I can understand why anyone would want to deviate from the source material because there were many problems with Veronica Roth's writing. The books had a flimsy premise but excellent commentary. To reconcile the two, Schwentke got rid of pretty much all the commentary and turned the franchise into a B-grade sci-fi action flick, the kind with over-the-top "futuristic technology" and over- the-top post- apocalyptic landscapes. The major changes in the plot make it very campy, when the books weren't all that campy to begin with. If this franchise was trying to live up to the Hunger Games films, it did not go in the right direction.
There are some positives - the cast did a fantastic job. Shailene Woodley's Tris in this film is a major improvement from Insurgent, in which "she cut her hair and grew an attitude" (as my brother described it). Theo James as Four (and to some extent, Ansel Elgort as Caleb) was given a bugger role and did a pretty good job. Miles Teller had been the best thing in Insurgent and he continued to be hilarious. He's very different than his character in the book, but I'm not complaining, because he is incredibly entertaining. Zoe Kravitz as Christina was okay. I'm glad that she got enough screen time to have a major role in this film. I also think the movie deserves serious props for having a very diverse cast, both in terms of race and gender.
It is interesting that we are going to get a fourth film - Ascendant. The third film, while it didn't follow the book, does very roughly end where the third book ended. Minus the incredibly controversial ending. Which makes me think that Ascendant will likely be an original story and might diverge from that ending, but we shall see. I'm glad that we're getting a different director for the final installment.
It is clearly set in modern day, but the story has strong fairytale
vibes, weaving in folklore and legends with the endearing 2D animation,
and the folktales seem to have parallels with much of what the adult
characters are experiencing.
This is the tale of a little boy who discovers that his sister is a selkie. We don't often get to see touching stories about a brother and a sister, and this was a welcome addition!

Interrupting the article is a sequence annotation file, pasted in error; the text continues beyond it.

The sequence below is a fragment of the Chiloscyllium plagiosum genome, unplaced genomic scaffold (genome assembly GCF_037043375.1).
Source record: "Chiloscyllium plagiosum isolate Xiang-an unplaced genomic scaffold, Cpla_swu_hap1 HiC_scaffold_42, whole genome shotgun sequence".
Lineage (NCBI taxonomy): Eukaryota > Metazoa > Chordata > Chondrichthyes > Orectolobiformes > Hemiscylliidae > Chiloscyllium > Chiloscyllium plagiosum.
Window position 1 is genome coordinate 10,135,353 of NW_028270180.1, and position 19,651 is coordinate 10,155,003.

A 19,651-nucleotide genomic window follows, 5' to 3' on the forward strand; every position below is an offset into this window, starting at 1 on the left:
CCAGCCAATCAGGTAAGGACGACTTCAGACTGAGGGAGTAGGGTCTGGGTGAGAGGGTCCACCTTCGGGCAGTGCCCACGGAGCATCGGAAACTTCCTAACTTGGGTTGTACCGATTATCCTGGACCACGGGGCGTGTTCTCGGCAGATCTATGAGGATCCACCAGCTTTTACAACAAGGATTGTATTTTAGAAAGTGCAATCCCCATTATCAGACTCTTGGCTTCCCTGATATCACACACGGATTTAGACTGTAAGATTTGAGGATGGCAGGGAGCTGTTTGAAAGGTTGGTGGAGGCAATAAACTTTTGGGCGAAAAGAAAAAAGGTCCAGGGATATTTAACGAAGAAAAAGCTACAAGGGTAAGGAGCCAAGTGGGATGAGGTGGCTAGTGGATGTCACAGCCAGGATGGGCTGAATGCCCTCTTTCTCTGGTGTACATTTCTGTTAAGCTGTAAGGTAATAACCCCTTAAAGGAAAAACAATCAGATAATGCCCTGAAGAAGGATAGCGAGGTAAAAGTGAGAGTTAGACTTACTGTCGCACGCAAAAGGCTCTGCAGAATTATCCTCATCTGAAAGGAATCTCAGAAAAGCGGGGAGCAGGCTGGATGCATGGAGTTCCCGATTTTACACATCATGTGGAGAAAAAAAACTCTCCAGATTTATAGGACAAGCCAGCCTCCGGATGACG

It was also refreshing to watch a 2D animated movie; the medium is seriously dwindling. This is a film from the same people who made Secret of Kells, and in my opinion, this was much better.
If you think this is an awful movie, I totally get where you're coming
But I'm serious. Pretend it's a comedy or like some kind of intelligent parody. The science and logic are so unbelievably ridiculous, that there seemed to be no way that the film makers would take it seriously. Yet they do take it very seriously. And you can either balk at how inane the movie is, or you can pretend the film makers had a great sense of humor.
I'm not saying it's so bad it's good. I'm saying the amount of ridiculous is so high in this movie, that it's hard to believe that it wasn't meant to be intentional.
My friend and I were laughing so hard in the theater I'm afraid we might have confused the other viewers. But then they started laughing too. And I know none of those scenes were meant to be funny.
All of that aside, I do think Scarlett Johansson was great in the role, and this really isn't the type of role I would expect to have a female lead, so at the movie has that going for it.
But I recommend this movie only if you're able to watch like it's a comedy.
It's Disney, of course I enjoyed it. Big Hero 6 has the same type of
feel recent Disney movies have had starting from Tangled, to Wreck-
it-Ralph to Frozen (and you might have noticed that those 3 movies were
highlighted in the Big Hero 6 trailers "from the creators of
can't put my finger on exactly what these films have in common that
earlier films didn't, but clearly they make up a new "era" of Disney
movies. I wonder what it will come to be called.